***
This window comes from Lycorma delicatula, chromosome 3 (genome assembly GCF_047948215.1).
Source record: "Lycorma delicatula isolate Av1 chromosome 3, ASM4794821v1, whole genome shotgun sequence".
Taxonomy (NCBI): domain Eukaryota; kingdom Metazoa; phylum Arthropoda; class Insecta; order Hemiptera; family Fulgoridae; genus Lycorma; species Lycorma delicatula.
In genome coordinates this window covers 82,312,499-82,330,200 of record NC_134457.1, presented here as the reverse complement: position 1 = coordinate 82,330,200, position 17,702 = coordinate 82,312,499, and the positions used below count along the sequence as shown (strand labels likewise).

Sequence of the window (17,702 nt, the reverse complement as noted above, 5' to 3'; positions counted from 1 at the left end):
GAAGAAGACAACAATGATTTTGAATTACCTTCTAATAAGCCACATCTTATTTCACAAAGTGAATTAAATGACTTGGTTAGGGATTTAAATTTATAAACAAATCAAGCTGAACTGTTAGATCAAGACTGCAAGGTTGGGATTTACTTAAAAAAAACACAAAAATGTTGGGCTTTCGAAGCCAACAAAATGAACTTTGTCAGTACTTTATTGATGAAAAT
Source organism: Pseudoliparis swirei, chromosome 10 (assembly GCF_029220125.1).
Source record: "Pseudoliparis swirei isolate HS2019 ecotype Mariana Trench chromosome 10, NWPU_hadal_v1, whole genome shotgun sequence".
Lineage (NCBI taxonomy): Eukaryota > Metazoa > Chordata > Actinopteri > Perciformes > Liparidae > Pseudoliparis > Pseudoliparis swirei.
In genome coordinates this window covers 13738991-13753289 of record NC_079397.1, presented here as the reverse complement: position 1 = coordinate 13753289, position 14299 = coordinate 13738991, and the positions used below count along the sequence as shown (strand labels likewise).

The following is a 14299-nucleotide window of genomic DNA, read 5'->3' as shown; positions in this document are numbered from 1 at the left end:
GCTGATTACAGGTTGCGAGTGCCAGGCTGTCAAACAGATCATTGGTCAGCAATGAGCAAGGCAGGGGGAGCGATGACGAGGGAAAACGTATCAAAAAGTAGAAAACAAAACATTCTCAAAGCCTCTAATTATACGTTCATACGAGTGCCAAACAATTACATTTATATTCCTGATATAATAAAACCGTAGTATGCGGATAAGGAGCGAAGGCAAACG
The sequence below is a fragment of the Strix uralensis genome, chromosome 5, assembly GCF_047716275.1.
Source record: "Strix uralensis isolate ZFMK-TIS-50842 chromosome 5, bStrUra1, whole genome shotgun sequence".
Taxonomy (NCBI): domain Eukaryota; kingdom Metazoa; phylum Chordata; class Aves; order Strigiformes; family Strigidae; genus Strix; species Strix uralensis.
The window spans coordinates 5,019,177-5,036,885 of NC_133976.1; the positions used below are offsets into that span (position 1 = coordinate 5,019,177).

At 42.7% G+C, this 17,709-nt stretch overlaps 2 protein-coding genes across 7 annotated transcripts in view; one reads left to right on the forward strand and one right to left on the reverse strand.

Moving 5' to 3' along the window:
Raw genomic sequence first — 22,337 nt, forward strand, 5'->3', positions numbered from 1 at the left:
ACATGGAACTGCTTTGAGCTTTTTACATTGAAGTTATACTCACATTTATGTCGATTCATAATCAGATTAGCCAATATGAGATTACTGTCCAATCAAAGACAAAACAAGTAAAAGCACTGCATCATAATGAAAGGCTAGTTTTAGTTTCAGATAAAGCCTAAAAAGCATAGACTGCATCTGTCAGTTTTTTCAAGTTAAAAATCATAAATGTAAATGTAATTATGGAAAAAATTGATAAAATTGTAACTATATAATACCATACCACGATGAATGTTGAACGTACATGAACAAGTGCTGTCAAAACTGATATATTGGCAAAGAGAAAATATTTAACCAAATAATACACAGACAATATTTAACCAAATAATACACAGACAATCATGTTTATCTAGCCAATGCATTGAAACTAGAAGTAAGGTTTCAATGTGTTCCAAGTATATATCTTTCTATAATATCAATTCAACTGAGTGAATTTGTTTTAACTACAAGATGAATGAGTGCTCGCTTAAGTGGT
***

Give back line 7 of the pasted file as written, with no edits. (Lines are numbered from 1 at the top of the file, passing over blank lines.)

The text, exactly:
Source organism: Pseudoliparis swirei, chromosome 10 (assembly GCF_029220125.1).